Ethiopia : Fears grow, intense forces in Oromia to suppress protesters
Addis Ababa, Ethiopia ( Anadolu Agency + DIPLOMAT.SO) – Normal life is returning to Sebeta a week after violent protests rocked the burgeoning industrial town, located some 24 kilometers (14.9 miles) west of the Ethiopian capital Addis Ababa.
Angry protesters attacked factories during demonstrations but now the area is teeming with activity; schools, banks, roads and markets are all open.
After Oct. 2 protests in the south-central town of Bushoftu saw scores killed in a stampede when security forces fired bullets and teargas to disperse protesters, many towns in Oromia — the largest and most populous regional state in Ethiopia — witnessed violent protests.
The government declared a state of emergency, alleging foreign intervention lay behind violence in the area.
There is now heavy military presence in Oromia, including Sebeta.
Leaders of opposition political parties and some foreign governments fear the Ethiopian leadership may use the recently imposed emergency laws to further clamp down on dissent and stifle popular demands.
Merera Gudina, chairman of the Oromo Federalist Congress (OFC), told Anadolu Agency: “The center of the problem is that their [government’s] ideology doesn’t allow for any independent institution.”
Hinting at widespread cronyism, Merera said: “Institutions like the judiciary and media are controlled by the ruling party. Privatization of institutions works in the interest of one group.
“Public outrage started in 2014 due to the displacement and eviction of farmers from their land. The displaced are paid only $2,500 in compensation but the government sells the land at $2.5 million. The government pays in peanuts and resells the land in millions,” he said.
“Investors should know how the local farmers are displaced and their livelihoods are at stake,” Merera added. “People are not against development, but investment should not be at the destruction of their livelihoods.”
Gebru Gebremariam, vice-chairman of Medrek, a coalition of four parties, said: “We have been repeatedly appealing to the [ruling] EPRDF to allow us to stage a peaceful demonstration; unfortunately, we were denied [the right] to do so.
“The cumulative effect of the denial ended up in public outrage and now everything is in disarray. In five days alone, we lost over 700 young people.”
However, the government has claimed the opposition and international rights groups have exaggerated casualty figures from the Bushoftu violence.
“If the world cannot see this properly who shall we appeal to? What is the United Nations there for?” Gebru asked.
The U.S. has asked the government of Ethiopia to explain the necessity for a state of emergency.
‘Free elections’ call
Gebru said there was a need for a credible, acceptable, free, fair and all-embracing election in the country.
“If the guys [EPRDF] are to save the country, urgent elections should be held,” he said.
“The first step to be taken is that the election should be observed by international observers — not by peer observers of the African Union,” he said. “People should also be free to vote without seeing any guns at polling stations.”
Gebru also highlighted the significance of a transitional-type government, emerging out of a consensus of all Ethiopians.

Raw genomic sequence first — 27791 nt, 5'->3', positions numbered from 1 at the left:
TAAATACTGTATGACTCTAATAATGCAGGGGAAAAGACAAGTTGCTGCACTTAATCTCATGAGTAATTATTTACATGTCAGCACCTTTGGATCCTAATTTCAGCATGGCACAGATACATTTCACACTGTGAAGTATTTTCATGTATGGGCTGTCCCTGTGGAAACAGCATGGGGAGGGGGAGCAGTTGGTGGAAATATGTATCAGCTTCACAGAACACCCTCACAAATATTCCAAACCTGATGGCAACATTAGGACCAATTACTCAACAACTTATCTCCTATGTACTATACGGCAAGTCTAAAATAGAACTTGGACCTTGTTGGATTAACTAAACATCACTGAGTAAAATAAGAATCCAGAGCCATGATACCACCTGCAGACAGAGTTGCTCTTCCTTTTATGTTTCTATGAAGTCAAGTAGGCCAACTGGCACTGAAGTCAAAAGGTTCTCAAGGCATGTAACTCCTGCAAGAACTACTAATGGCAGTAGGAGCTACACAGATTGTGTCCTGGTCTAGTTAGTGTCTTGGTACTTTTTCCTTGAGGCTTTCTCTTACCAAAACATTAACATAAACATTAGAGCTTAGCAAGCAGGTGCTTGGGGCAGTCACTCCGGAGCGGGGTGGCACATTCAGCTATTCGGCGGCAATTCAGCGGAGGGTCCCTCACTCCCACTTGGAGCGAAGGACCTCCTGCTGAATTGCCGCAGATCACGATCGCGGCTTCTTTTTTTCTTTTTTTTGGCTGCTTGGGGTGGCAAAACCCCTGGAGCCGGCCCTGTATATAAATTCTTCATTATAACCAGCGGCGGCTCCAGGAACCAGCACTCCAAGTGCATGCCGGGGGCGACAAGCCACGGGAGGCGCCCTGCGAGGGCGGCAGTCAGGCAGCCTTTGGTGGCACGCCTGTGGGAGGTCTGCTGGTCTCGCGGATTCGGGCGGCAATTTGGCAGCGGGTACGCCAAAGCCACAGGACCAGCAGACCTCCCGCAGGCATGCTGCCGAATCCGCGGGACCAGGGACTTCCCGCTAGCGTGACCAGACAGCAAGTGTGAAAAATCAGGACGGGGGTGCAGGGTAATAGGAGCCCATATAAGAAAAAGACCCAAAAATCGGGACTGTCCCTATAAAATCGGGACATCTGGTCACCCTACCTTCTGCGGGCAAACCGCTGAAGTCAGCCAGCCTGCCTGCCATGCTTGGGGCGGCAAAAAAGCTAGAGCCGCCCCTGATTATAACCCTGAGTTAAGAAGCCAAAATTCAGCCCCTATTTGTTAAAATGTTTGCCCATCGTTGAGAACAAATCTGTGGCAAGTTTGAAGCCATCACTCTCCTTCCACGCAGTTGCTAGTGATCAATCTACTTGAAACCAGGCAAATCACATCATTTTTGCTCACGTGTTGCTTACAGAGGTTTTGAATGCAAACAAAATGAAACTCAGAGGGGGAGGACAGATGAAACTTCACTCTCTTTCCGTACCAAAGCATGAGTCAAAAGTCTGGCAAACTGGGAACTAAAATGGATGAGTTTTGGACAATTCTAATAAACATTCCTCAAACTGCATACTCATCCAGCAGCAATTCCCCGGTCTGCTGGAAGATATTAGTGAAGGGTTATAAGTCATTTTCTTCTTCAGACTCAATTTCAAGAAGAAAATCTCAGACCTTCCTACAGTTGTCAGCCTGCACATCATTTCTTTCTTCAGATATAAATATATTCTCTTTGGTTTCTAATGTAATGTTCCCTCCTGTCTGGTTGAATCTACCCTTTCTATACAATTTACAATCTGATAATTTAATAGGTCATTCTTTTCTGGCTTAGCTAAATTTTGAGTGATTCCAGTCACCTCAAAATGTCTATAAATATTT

The government does not, however, recognize such demands as legitimate especially since it believes the popular mandate given to it in the May 2015 election allows the ruling party, in tandem with affiliates, to control all parliamentary seats.
What has changed is the government’s recognition of unmet public grievances, which it swore to address through “deep” reforms.
In an address to parliament on Monday, President Mulatu Teshome said: “Most of the protesters are youngsters.”
He indicated the need for the government to create jobs and announced the decision of his administration to establish a revolving fund.
For Chane Kebede, the head of the Ethiopian Democratic Party, these government pledges to reform seem to be “too little, too late”.
He dubbed the current political situation in the country “a crisis”.
For Abebe Aynete, a political analyst: “Violent transition of state authority in Ethiopia will be implausible.
“We should ask ourselves where we are heading to. This should be a question that needs to be addressed first.”
He called for the involvement of “middle-ground” thinkers, elders and civic society leaders in finding a solution.
In his news conference at the start of the week, government spokesman Getachew Reda said there had been foreign intervention in the Oromia protests, triggering the need for the government to declare the state of emergency.
He blamed elements in Egypt and Eritrea of being behind the recent protests by financing, training and arming an outlawed party called the Oromo Liberation Front.
Egypt was quick to deny any involvement, saying it absolutely respects the sovereignty of Ethiopia.
For the short term, however, the state of emergency seems to be working in restoring calm. However, one political analyst who spoke to Anadolu Agency anonymously said the measure “cannot be a lasting solution to the kind of problems the country is facing today”.
According to him, the root causes lie in what he described as economic injustices: “The whole country is choked by the monopoly of ‘endowment’ businesses belonging to the ruling party.
“The government should demonstrate a heart by demolishing those gigantic monopolies and redistributing wealth across regional states,” he said.